The Financial Reporting Council (FRC), the UK’s corporate governance regulator, has published guidance on the latest challenges being faced by audit committees in the wake of public sector cuts and a still-flagging world economy.
The latest Update for Audit Committees focuses on risk identification and reporting. It encourages committees to challenge management estimates, assumptions and models more robustly in order to ensure that risks have been properly prioritised, identified and mitigated, as well as to ensure that external auditors are carrying out their work with an appropriate degree of professional scepticism to provide adequate assurance.
The regulator is concerned that companies are still pursuing a so-called “tickbox” approach to risk. Recent studies by the FRC have identified room for improvement in the relevance and focus of corporate disclosures about key risks and uncertainties – some companies will present a list of all possible risks, rather than a list of those that might be regarded as “principal risks”.
Some of the questions the FRC wants audit committees to consider are about potential future risks to the company, such as the impact of reduced government spending on their organisations, industry sectors and customers, and what effect reduced credit limits might have on their suppliers.
“It is not always clear from the risks and uncertainties reported whether they have been fully evaluated and taken into account in preparing budgets and forecasts,” the regulator says. It also encourages committees to question whether their organisation’s scenario and contingency planning measures are as robust as they should be.
Experts welcome the FRC’s guidance, but say that it has not recommended anything that companies should not already be doing. Richard Wilson, an audit partner at Ernst & Young, says that the FRC’s update “is a sensible approach and a useful ‘aide-memoire’ to remind audit committee members what they should be considering, and what they need assurance on”.
However, he adds that “there is a danger that in some companies this guidance will become a box-ticking exercise, with audit committee members simply making sure that they cover the issues to comply with the regulator than making sure that they ask the right questions to ensure good corporate governance.”
Tim Copnell, associate partner and head of accountant KPMG’s audit committee institute, says that the general concept of giving briefings to audit committee members to remind them of the kinds of questions they should be raising regarding financial reporting should be welcomed.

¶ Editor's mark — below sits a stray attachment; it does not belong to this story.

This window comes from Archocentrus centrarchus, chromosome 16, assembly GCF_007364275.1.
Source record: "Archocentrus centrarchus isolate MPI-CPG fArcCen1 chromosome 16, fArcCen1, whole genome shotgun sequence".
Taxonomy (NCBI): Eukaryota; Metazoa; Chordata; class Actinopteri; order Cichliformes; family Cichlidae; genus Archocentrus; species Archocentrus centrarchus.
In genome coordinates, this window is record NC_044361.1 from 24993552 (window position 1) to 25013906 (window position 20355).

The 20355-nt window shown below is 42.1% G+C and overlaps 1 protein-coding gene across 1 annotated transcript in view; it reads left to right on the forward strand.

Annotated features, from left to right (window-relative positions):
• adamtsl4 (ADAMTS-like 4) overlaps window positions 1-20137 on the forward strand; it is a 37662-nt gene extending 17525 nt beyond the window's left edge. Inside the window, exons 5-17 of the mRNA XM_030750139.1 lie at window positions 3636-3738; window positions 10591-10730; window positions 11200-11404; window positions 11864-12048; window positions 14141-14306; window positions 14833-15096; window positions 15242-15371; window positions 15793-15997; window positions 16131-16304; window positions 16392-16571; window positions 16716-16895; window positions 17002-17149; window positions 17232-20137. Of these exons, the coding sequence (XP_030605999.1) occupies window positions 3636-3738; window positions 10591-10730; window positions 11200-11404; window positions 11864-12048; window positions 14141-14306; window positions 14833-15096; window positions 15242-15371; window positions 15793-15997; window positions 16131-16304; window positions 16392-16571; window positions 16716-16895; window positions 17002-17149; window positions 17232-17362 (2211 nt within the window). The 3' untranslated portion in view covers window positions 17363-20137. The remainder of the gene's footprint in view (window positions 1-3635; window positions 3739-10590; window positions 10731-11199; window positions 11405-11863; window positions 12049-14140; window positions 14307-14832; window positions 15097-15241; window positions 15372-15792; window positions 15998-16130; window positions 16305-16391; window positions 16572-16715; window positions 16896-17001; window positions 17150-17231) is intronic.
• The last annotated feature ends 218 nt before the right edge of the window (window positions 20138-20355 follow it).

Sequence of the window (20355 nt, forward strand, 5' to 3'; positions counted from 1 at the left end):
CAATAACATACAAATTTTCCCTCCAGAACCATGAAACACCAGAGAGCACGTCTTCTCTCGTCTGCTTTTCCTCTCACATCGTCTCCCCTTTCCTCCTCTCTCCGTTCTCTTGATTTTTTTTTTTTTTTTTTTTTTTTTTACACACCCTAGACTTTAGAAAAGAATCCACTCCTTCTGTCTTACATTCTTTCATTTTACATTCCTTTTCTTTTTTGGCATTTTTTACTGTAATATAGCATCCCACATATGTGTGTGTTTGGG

Copnell adds that “the questions do not ask anything more of audit committee members than what is already considered best practice” and he also warns that audit committees need to be aware there are issues other than just financial reporting that they need to cover and question.
“Understandably, the FRC’s focus is on the quality of a company’s financial reporting, and so the questions it has listed are focused on that. But audit committees need to look more widely and consider other issues, such as legal risks and tax regulations, and so should not think that this list is fully comprehensive,” he says.
Below are some of the key questions the FRC encourages audit committees to ask:
1 Has full consideration been given to how the business may have been changed to address the effects of the recession and the reduction in government expenditure?
2 Has the board monitored the effects of the continued volatility in the financial markets and reduced supply of credit, including its exposure to liquidity risk and customer and supplier default risk?
3 Has the board considered making changes in the approach to valuations and key assumptions underlying forecasts? Have last year’s key forecasts and valuations been compared to actual outcomes, and have any lessons been fed into the current year process?
4 Do models and key assumptions adequately address low probability but high impact events? Has management considered which combination of scenarios could conspire to be most challenging for the company?
The UK’s imminent exit from the EU that may now put the audit committee to the ultimate test
Audit tendering has turned from good practice to legal practice under the EU audit reforms
Businesses will have to think more strategically about where they can source those non-audit services in the future
The FRC has raised concerns that the FTSE 350 audit market remains highly concentrated among the Big Four despite high levels of tendering and rotation